Fig. 16: The Maya glyphs ol for “heart,” “middle” or “center”. Source: Montgomery 2002.


Fig. 17: A priest (Tepeyollotl?) removes the heart of a “light creature”
and gives it to two death goddesses (cp. Gerritse 2013). Source: Codex Borgia 34.


Fig. 18: Goddess Xochiquetzal (middle) is nourished by a stream of blood.
A tree of jade sprouts from her concentric circular heart (cp. Gerritse 2013).
Source: Codex Borgia 44.

At the same time, the heart is a divine and cosmic entity. The Mayan book Popol Vuh mentions the “Heart of Heaven” – a name for one or three sky and lightning gods who created the world (Bassie 2002). Since the first four men “saw all around them” and “examined the four corners, the four points of the arch of the sky and the round face of the earth,” they were equal to the gods. But the gods disliked this, so the Heart of Heaven blew mist into their eyes, which clouded their sight. “Their eyes were covered and they could see only what was close, only that was clear to them. In this way the wisdom and all the knowledge of the four men, the origin and beginning [of the Quiché race], were destroyed.” (Popol Vuh III, 2, quoted after Goetz/Morley 1954). Thus, humans lost their ability to see the divine celestial bodies such as the Heart of Heaven. It is possible, though, that they regain that visionary sight when experiencing ritually altered consciousness states. In Mesoamerican art, many representations of celestial bodies, which are understood as sun, moon and other stars  (fig. 19, 20, 21, 22), appear as dotted or concentric circular structures and therefore could point to their mythical and visionary, rather than their mundane aspect.


Fig. 19: Maya glyphs representing celestial bodies. From left: 1. kin (“day,” “sun”); 2. kin; 3. ja (“moon”); 4. ja; 5. ek‘ (“star,” “Venus”). Source: Montgomery 2002.


Fig. 20: The Aztec Sun Stone with sun god Tonatiuh in the center, surrounded by several concentric layers of day signs and jewel symbols. Source: upload.wikimedia.org (9.4.15).


Fig. 21: Aztec sun symbols: The sun (left) and the “occult smoke” (right).
Source: Kodex Magliabechiano 17.


Fig. 22: The night sky covered with stars encloses a scene (Anders et al. 1993).
Source: Codex Borgia 31.

So could these celestial bodies be the mythic Heart of Heaven? In the Popol Vuh, the Heart of Heaven is associated with a flash of lightning (Bassie 2002). And the Chilam Balam of Chumayel, another collection of Maya texts, describes the “heart of God the Father” – probably a Christianized version of the Heart of Heaven – as the thirteen celestial layers wrapped up in a “coarse white fabric,” furthermore as a “bead of precious stone,” and finally as a “enormous tortilla,” for there are “thirteen layers of beans” in it (Roys 1933). In short, the Heart of Heaven is round, bright or luminous, and multilayered – which applies to the concentric structures of the represented hearts and celestial bodies, and to the floater spheres alike.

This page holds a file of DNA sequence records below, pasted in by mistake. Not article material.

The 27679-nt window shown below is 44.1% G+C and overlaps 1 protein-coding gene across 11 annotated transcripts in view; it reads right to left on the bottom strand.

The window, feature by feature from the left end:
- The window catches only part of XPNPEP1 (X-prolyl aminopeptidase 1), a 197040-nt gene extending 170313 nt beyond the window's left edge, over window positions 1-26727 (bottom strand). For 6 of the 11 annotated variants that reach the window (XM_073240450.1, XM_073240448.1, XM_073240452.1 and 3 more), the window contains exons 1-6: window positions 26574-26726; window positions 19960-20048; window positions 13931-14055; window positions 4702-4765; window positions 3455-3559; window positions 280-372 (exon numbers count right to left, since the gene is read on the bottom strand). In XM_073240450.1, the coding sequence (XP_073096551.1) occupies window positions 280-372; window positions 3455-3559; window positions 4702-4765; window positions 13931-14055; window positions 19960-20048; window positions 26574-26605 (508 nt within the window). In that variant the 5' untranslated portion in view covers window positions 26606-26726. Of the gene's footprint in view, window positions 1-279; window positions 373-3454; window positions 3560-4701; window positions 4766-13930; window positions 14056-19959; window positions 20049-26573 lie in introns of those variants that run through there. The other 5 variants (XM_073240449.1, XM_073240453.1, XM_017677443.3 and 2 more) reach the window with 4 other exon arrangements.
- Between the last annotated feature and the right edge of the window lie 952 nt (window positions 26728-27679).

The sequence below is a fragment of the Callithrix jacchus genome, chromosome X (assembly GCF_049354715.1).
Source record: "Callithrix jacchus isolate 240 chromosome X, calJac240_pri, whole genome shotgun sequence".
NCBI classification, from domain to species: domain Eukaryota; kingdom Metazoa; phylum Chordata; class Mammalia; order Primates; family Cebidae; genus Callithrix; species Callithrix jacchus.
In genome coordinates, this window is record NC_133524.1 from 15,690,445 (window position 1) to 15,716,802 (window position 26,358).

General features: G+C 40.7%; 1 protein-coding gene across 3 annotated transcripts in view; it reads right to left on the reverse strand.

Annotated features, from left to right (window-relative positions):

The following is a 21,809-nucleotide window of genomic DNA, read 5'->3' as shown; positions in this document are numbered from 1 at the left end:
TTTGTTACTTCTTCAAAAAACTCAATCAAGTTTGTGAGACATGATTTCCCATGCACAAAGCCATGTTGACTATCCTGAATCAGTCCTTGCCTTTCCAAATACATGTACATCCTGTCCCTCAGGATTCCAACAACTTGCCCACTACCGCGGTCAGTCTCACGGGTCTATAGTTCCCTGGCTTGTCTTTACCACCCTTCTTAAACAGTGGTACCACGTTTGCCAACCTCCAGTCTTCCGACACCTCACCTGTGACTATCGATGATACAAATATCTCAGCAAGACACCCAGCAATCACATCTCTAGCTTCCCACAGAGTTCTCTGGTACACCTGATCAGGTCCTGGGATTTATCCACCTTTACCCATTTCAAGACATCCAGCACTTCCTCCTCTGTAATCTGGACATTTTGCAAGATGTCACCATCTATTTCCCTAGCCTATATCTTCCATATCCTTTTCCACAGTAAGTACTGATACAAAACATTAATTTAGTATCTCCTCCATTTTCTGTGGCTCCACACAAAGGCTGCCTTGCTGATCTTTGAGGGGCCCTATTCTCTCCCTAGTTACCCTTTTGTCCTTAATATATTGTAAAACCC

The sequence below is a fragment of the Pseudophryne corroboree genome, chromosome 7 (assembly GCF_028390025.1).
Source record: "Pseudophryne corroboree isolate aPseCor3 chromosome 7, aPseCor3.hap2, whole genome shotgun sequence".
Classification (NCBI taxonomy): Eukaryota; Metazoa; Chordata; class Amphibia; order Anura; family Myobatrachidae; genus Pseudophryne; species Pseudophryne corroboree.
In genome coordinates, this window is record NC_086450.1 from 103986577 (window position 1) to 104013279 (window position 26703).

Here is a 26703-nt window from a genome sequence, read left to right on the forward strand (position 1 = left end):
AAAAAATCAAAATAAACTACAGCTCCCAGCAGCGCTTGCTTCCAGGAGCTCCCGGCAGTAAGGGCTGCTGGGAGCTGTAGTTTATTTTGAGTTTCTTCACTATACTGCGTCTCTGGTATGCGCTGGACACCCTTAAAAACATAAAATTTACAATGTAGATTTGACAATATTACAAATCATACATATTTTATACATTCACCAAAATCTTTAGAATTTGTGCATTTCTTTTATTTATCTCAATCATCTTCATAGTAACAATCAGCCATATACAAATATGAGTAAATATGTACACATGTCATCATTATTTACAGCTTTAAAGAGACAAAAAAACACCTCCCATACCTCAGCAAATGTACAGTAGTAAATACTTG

The Heart of Heaven symbolism points to another complex of visionary metaphors, which are represented as scattered or lined-up concentric circles, and which generally signify “valuable substances”. These include Jade or precious stones and maize, as well as blood and flowers or blossoms.


Fig. 23: Maya glyphs for precious stone, maize, blood and flower: 1) pet (“jewel”); 2) the day sign imix (fist day in the Tzolk’in calendar), widely associated with maize; 3) water group prefix k’uh (“godly,” “divine,” incorporates an analogy between blood and the soul); 4) water group prefix ch’a (“drop,” e.g. of blood); 5) nikte’ (“flower”). Sources: Stross 2006; Kettunen/Helmke 2005; Montgomery 2002; Taube 1985.

Precious stones, pearls and jade are often found in the headdress and the earspools or ear plugs of gods (fig. 5, 6, 11, 26, 27).They also freely accompany, or are attached to, objects and characters that are “valuable” in a mythic or spiritual sense (fig. 14, 15, 17, 18, 22, 24). The strings of precious stones are sometimes seen as the umbilical cord (Gerritse 2013; Ladron 2009; Anders 1993) and therefore again serves as a link to the cosmic umbilical cord or world axis.


Fig. 24: Examples for “valuable substances” from the ritual calendar of Codex Borgia.
Left: A god tears out the umbilical cord of a man; the cord is “precious” because